Adrian Scott

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This article is about the American screenwriter. For other uses, see Adrian Scott (disambiguation).
Adrian Scott
Born Robert Adrian Scott
(1911-02-06)February 6, 1911[1]
Arlington, New Jersey
Died December 25, 1972(1972-12-25) (aged 60)
Sherman Oaks, California
Occupation Screenwriter, film producer
Spouse(s) Anne Shirley (1945–1948; divorced), Joan Scott (née LaCour) (1955-1972)

Robert Adrian Scott (February 6, 1911 – December 25, 1972) was an American screenwriter and film producer. He was one of the Hollywood Ten and later blacklisted by the Hollywood movie studio bosses.

Life and career[edit]

Born in Arlington, New Jersey, Adrian Scott was the producer of the film noirs Murder, My Sweet (1944), Cornered (1945), and Crossfire (1947), all of which were directed by Edward Dmytryk. Crossfire was nominated for the Academy Award for Best Picture.

Scott had joined the Communist Party USA in 1944.[2] In October 1947, Scott was called to testify during the House Committee on Un-American Activities (HUAC) hearings on Hollywood but – as did nine others – refused to testify and was sentenced to jail. Edward Dmytryk, another of these Hollywood Ten, later, in 1951 testified before the HUAC that Scott pressured him to put communist propaganda in his films.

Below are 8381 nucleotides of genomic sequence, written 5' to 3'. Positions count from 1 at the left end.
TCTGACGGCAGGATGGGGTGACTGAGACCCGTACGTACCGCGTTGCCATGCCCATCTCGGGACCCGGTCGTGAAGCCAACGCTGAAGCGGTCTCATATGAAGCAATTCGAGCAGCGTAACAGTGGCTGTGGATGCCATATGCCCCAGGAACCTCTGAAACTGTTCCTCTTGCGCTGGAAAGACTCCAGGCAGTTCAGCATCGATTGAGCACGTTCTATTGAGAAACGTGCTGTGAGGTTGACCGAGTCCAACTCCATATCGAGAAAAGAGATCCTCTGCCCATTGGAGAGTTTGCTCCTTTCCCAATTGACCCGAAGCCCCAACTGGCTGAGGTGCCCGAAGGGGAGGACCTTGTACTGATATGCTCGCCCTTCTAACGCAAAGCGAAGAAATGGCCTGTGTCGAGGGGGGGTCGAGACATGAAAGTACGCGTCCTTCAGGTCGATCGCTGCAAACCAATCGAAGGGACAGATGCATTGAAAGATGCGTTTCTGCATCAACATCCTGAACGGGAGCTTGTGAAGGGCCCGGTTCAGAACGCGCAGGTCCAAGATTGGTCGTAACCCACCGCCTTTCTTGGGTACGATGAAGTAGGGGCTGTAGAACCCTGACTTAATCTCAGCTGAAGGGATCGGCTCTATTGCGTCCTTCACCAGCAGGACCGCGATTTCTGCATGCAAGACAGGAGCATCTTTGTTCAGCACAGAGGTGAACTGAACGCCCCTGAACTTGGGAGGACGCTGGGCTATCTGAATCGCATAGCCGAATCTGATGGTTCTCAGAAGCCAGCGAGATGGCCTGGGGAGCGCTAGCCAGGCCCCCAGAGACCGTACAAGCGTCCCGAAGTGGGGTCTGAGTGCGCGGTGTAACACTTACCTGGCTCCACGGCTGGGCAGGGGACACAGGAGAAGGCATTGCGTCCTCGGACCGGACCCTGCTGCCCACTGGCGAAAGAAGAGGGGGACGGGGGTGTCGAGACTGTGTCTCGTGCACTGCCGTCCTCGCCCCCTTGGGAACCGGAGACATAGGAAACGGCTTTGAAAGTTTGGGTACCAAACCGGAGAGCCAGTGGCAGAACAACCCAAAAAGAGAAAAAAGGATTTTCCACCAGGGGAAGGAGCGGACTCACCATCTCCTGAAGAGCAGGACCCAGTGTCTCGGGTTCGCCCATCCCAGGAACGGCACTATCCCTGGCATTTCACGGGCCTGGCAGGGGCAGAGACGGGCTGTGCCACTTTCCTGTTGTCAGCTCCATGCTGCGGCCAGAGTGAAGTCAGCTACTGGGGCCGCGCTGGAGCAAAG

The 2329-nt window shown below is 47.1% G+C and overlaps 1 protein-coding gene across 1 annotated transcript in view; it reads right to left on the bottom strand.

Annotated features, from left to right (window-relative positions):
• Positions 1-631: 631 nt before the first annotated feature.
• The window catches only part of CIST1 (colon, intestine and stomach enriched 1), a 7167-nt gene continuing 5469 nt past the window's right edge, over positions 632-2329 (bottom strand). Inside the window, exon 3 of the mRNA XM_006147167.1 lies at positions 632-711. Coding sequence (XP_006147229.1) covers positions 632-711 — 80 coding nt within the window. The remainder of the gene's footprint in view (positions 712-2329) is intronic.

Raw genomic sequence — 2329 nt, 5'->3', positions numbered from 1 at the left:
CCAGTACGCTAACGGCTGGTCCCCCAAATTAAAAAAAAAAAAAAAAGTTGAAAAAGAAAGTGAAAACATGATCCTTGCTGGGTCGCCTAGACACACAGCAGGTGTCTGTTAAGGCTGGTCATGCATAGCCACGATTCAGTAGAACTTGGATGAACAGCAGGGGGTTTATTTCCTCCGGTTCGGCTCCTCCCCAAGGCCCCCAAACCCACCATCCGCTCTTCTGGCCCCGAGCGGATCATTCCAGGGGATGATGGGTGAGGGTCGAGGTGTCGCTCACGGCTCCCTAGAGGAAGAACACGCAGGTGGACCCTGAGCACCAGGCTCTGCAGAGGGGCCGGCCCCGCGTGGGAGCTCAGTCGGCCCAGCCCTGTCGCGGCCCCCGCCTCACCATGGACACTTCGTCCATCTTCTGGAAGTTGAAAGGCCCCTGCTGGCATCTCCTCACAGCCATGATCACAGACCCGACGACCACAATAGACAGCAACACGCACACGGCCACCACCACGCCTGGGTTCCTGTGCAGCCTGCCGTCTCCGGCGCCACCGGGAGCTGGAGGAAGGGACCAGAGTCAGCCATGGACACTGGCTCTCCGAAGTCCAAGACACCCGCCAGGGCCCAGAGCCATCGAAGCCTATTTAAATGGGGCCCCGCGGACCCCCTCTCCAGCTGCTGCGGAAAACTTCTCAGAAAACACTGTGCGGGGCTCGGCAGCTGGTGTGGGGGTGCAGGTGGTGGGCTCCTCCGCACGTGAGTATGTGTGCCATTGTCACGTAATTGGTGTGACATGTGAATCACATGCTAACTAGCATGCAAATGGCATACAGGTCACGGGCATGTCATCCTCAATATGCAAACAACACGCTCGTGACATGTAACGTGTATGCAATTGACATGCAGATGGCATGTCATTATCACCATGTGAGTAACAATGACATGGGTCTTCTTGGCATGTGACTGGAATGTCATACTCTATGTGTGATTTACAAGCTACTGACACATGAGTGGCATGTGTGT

Scott was subsequently blacklisted and, while he was unable to work in Hollywood, wrote pseudonymously for the British television series The Adventures of Robin Hood.[3]

He was married to the actress, Anne Shirley, who subsequently married another screenwriter, Charles Lederer, nephew of Marion Davies. He later married Joan Scott (née LaCour), fellow screenwriter and producer. Joan sometimes served as Adrian's front when he was unable to publish under his own name, and later the surname LaCour was used by both when writing in Hollywood.

Adrian is the brother of screenwriter Allan Scott, who is the father of actress Pippa Scott.

Adrian Scott died in 1972 in Sherman Oaks, California.


  1. ^
  2. ^ Hopwood, John C. "IMDB Mini Biography". IMDB. Retrieved 4 March 2015. 
  3. ^ Matthews, Tom Dewe (October 7, 2006). "The outlaws" (free registration required). The Guardian. Retrieved October 11, 2006. 

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